September 24, 2007

"Young People Don't Care About Privacy"

Greetings. As reported in the New York Times, a firm called "Pudding Media" in San Jose is now providing an Internet phone service that offers free phone calls in exchange for enduring computer ads based on the content of your calls. That's right, they listen in and automatically pick out key words of interest, then target the caller (and they hope eventually, the callee) with advertising.

The founders, both of whom have worked for Israeli intelligence (as usual, you just can't make this stuff up) brush aside privacy concerns. First, they claim what they're doing is just the same as what Google does with Gmail. That's a simple assertion about a complex issue, and I won't attempt to dissect it right now, except to suggest that there are significant differences between text and voice. (I say this with the understanding that rumors continue to fly about a possible Google ad-supported cellphone service, which might conceivably be similar to the system being described above -- but we'll cross that bridge if and when we ever come to it.)

But Pudding's other claim is more interesting. They feel that since the service is targeted at young people, and since the firm believes that this demographic is less concerned with maintaining privacy than older people, the service will do just fine.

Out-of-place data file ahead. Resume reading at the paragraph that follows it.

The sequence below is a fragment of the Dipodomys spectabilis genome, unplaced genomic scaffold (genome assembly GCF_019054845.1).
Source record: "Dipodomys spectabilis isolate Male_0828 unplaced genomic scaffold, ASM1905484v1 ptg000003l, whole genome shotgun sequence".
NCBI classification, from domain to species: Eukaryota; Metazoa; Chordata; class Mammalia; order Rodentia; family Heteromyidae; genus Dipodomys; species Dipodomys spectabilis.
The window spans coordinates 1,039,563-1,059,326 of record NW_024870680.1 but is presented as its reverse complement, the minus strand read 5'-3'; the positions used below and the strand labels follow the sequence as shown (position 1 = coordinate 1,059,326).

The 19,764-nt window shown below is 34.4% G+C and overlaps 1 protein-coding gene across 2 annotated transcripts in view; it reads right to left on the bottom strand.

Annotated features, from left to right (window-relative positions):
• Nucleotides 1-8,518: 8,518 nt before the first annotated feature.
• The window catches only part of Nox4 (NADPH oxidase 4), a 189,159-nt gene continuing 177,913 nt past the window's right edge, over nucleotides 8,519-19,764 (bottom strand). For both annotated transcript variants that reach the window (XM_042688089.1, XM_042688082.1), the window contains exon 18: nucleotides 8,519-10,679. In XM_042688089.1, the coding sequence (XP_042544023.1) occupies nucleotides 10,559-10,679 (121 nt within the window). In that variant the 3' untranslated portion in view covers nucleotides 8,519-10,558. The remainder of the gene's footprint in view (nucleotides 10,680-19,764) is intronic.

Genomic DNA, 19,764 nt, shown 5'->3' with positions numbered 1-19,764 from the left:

Coincidentally, the Times has another story running about the increasing use of "snipes" on television, the intrusive animations and promotions running on the screen blocking out the actual programming. The rationale? The broadcast industry wants to cater to what they view as the short attention span of young persons.

Meanwhile, we have operations like Facebook exposing and exploiting the personal data of their mostly youngish users, and other services aggregating personal information from social networking sites and potentially creating even more privacy problems.

Privacy issues affect everyone of every age. But if I were a "young person" today, I'd feel like I was being treated as a sucker when it comes to expectations of a laissez-faire attitude regarding my personal privacy.

The interesting question is, are the assumptions of people like the Pudding Media folks correct? Do young people really not care about their privacy? And if that's true, what does this mean for the future, when Pudding's current targets are older and have a lot more personal "baggage" to be concerned about?

Or, is Pudding Media simply full of tapioca?


Posted by Lauren at September 24, 2007 09:24 AM | Permalink
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